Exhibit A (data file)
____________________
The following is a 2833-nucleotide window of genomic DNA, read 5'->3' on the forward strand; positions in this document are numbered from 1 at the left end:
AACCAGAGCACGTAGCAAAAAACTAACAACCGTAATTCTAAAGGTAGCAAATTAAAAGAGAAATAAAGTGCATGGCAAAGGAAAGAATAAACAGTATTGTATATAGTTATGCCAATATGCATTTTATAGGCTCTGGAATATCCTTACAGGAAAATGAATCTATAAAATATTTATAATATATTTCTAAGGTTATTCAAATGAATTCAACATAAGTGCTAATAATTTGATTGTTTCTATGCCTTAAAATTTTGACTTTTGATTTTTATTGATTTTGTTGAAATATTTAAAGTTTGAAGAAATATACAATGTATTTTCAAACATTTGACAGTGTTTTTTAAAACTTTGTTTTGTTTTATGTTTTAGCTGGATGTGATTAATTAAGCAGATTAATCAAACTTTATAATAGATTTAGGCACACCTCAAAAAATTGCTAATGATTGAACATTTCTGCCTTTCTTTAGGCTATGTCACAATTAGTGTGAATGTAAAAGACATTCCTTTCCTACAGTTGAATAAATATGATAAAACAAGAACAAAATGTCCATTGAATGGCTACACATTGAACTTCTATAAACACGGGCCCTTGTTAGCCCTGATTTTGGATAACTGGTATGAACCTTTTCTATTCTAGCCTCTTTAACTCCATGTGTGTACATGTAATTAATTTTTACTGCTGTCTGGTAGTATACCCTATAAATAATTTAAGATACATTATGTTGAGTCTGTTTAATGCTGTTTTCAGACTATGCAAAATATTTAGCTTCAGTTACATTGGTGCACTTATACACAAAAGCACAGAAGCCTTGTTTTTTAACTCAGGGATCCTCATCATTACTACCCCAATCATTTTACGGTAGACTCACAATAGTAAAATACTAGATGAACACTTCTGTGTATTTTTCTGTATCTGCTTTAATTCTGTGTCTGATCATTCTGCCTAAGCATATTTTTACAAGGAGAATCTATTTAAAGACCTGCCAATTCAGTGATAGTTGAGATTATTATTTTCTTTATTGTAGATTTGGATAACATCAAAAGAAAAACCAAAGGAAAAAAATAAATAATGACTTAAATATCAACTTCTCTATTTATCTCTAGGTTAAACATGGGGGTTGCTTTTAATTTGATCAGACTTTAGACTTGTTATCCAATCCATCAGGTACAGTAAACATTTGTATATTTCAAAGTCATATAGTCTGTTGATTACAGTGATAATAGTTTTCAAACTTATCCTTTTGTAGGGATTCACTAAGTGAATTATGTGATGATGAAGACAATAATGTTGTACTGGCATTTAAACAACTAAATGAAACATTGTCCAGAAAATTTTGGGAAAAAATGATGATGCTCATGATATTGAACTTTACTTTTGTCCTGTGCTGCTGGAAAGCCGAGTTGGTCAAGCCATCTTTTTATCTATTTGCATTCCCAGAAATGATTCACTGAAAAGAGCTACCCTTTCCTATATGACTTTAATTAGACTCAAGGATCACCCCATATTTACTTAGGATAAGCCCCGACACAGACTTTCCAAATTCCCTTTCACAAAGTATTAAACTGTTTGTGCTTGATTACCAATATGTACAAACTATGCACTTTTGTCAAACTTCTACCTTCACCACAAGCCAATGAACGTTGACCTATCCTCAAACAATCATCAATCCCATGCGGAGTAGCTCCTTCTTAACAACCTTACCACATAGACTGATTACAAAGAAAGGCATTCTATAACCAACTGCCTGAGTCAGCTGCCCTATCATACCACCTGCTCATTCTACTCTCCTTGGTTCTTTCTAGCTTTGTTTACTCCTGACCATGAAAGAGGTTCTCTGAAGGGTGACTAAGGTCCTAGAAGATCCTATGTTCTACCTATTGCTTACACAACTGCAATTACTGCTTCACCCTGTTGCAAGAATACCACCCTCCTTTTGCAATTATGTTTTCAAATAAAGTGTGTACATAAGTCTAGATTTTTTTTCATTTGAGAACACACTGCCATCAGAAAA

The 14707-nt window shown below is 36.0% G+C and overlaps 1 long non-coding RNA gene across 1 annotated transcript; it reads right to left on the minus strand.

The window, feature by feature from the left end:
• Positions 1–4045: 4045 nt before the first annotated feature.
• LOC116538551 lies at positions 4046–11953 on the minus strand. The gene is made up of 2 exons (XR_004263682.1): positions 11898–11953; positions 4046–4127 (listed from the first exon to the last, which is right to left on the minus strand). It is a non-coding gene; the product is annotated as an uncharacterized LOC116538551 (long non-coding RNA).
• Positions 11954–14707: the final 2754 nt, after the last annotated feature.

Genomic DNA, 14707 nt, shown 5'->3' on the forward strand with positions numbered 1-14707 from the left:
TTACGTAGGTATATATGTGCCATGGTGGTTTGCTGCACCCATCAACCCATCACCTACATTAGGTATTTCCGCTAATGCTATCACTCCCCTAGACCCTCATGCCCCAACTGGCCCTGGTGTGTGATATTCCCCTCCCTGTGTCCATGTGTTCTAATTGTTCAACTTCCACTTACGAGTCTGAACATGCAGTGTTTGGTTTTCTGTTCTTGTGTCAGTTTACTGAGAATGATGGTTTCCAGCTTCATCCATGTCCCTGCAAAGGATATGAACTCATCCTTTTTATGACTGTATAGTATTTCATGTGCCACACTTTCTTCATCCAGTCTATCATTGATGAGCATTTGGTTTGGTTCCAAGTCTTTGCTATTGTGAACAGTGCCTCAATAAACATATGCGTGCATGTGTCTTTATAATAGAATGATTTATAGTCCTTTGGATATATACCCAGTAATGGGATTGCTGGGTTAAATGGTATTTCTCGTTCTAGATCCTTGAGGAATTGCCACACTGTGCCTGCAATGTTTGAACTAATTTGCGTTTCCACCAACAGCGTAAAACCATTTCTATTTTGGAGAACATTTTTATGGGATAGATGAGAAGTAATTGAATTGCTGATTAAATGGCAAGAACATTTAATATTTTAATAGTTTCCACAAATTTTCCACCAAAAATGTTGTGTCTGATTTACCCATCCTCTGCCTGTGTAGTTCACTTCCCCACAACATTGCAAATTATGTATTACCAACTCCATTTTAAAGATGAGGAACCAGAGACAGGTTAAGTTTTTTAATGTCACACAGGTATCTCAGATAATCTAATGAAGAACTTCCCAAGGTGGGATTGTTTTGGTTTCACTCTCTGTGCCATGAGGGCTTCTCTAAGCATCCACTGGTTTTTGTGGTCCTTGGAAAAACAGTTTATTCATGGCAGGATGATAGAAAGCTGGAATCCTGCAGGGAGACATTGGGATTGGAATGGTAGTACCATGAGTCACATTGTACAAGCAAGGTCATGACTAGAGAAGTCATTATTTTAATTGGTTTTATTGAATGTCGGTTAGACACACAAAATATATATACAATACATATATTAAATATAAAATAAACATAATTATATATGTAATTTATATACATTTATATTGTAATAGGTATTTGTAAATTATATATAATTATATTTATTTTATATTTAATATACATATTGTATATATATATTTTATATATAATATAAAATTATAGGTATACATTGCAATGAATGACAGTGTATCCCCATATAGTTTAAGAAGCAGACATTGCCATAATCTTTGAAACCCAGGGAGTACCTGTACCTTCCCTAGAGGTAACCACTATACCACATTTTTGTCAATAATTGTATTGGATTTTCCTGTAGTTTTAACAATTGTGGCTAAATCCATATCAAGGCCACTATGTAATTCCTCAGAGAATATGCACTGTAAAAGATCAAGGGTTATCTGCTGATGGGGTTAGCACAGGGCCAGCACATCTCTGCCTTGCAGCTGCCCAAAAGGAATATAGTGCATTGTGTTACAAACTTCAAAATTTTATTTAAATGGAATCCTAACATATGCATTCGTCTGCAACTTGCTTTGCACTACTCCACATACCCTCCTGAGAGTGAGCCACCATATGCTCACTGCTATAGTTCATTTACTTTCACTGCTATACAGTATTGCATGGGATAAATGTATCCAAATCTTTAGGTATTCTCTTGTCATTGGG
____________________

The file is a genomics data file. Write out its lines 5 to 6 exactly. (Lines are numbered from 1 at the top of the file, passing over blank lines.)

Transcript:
• Positions 1–4045: 4045 nt before the first annotated feature.
• LOC116538551 lies at positions 4046–11953 on the minus strand. The gene is made up of 2 exons (XR_004263682.1): positions 11898–11953; positions 4046–4127 (listed from the first exon to the last, which is right to left on the minus strand). It is a non-coding gene; the product is annotated as an uncharacterized LOC116538551 (long non-coding RNA).